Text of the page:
All seven babies had survived childbirth. An occasion unprecedented in medicine. Four were boys, three were girls. They were named Kenny Jr., Alexis, Natalie, Kelsey, Nathan, Brandon and Joel. They were born prematurely and consequently had to be kept in neonatal intensive care for months.
While all seven babies survived the birth, two of them were born with Cerebral Palsy, a condition resulting from temporary lack of oxygen to the brain during childbirth. Three months and ten days after they were all born, they were cleared to be taken home.
While Bobbi got a lot of attention before the birth, she got even more afterwards. The couple received a phone call from president Clinton. The babies spent their first birthday on the Oprah Winfrey Show. The world was amazed by the fact that all of them had survived their first year.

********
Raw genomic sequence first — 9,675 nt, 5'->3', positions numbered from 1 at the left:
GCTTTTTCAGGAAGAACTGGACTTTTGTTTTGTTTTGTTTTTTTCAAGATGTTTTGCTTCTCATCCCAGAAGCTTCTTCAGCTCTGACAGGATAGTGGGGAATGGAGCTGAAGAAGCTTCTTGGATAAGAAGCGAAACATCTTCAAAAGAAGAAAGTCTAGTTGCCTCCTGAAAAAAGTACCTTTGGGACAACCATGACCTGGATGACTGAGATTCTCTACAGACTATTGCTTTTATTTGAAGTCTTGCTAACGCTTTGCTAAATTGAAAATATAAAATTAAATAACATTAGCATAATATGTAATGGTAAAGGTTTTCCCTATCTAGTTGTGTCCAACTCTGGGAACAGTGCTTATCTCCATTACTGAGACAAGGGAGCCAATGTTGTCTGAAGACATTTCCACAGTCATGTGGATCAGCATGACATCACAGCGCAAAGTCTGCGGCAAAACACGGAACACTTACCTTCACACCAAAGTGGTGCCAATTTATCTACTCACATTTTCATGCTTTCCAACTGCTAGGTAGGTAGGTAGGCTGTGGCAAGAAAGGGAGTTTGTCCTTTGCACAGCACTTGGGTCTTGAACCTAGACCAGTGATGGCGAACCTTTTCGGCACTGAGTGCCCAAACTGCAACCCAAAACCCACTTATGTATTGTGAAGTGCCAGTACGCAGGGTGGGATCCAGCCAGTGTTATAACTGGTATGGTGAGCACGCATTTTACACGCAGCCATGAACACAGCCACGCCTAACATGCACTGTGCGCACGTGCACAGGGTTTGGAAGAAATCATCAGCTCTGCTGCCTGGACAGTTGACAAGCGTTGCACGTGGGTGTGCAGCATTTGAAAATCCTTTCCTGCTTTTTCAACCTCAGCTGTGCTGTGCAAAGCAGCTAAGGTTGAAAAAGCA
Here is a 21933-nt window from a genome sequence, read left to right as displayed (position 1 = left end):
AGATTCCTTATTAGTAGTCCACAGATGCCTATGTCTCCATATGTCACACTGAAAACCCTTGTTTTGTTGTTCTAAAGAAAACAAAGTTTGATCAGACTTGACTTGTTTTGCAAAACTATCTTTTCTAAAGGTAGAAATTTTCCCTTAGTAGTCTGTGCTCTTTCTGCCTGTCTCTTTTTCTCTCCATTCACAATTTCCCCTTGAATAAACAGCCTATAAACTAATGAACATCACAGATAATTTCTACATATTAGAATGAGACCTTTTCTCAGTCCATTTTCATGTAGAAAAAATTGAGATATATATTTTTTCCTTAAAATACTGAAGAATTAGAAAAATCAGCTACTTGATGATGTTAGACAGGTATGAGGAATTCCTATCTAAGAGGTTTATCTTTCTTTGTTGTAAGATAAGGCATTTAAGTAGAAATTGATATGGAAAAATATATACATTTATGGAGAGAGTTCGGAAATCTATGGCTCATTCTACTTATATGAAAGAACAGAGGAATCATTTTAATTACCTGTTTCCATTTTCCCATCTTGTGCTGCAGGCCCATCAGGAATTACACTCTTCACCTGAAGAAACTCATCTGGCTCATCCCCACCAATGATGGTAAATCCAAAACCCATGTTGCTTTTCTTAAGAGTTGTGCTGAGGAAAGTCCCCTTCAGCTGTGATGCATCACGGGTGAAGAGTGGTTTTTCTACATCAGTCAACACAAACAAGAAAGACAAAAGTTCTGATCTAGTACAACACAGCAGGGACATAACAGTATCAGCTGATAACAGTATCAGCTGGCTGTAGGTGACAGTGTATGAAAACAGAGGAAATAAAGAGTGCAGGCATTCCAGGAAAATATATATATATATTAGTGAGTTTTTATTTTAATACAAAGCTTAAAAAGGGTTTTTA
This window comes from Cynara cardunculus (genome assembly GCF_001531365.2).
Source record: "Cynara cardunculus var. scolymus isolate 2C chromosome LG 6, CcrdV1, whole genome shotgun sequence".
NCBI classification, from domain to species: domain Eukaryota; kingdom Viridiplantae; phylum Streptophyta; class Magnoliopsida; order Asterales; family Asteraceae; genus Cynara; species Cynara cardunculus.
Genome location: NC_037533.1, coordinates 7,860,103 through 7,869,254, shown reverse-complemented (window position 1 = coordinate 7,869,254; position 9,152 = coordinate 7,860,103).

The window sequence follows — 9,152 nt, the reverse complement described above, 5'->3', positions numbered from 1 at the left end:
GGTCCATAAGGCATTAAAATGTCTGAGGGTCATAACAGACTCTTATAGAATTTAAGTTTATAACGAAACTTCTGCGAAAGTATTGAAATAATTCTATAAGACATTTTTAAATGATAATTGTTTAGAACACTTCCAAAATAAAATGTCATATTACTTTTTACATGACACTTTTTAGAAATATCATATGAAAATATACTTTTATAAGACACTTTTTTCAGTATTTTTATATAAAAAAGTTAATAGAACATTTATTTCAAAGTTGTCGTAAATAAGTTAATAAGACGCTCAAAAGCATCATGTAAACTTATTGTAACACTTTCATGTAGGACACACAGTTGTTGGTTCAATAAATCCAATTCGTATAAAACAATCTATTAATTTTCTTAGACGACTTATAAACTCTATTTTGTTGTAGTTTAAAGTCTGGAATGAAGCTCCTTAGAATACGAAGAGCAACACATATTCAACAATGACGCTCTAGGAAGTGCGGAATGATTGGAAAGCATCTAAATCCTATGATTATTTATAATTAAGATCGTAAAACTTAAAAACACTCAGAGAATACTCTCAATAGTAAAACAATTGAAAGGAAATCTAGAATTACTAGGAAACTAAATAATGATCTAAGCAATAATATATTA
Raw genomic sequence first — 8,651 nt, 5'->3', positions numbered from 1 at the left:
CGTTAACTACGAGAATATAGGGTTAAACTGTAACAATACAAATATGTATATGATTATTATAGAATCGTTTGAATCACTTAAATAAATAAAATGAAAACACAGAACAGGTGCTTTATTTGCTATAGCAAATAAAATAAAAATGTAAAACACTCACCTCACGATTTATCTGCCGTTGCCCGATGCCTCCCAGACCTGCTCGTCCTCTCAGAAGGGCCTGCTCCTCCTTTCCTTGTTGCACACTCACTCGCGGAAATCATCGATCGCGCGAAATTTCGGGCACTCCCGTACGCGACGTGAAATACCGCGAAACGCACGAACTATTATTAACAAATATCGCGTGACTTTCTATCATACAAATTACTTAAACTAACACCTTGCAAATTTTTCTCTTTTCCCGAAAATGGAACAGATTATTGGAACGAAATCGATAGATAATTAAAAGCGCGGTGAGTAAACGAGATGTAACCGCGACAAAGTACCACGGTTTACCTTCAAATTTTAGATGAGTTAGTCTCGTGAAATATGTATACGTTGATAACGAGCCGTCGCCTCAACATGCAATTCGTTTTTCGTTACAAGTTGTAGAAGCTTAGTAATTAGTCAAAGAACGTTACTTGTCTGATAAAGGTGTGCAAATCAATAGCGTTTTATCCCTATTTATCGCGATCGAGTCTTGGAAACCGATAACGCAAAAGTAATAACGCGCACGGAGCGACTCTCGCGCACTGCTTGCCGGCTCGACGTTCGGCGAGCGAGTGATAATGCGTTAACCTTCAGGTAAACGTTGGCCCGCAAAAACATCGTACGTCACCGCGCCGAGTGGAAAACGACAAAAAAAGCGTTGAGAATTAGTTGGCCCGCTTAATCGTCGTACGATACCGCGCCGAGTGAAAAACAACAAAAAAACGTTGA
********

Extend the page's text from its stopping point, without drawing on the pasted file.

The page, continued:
As you could imagine, raising seven babies and a young child at the same time is a complete ordeal. They reportedly went through 42 bottles of milk and 52 diapers a day. Not to mention the endless crying. They needed help.
While they were inundated with donations when the news of the septuplets first broke, those days were behind them. The McCaugheys were so financially strapped by their children that they became budgeting wizards. Through careful planning and bulk purchasing, they were able to reduce their monthly grocery budget to about $300.
One thing they did to cut down the food budget was to maintain a large food garden. They also recruited thirty-five volunteers to help with child rearing duties over the course of the septuplets' infancy.
Las Vegas Review-Journal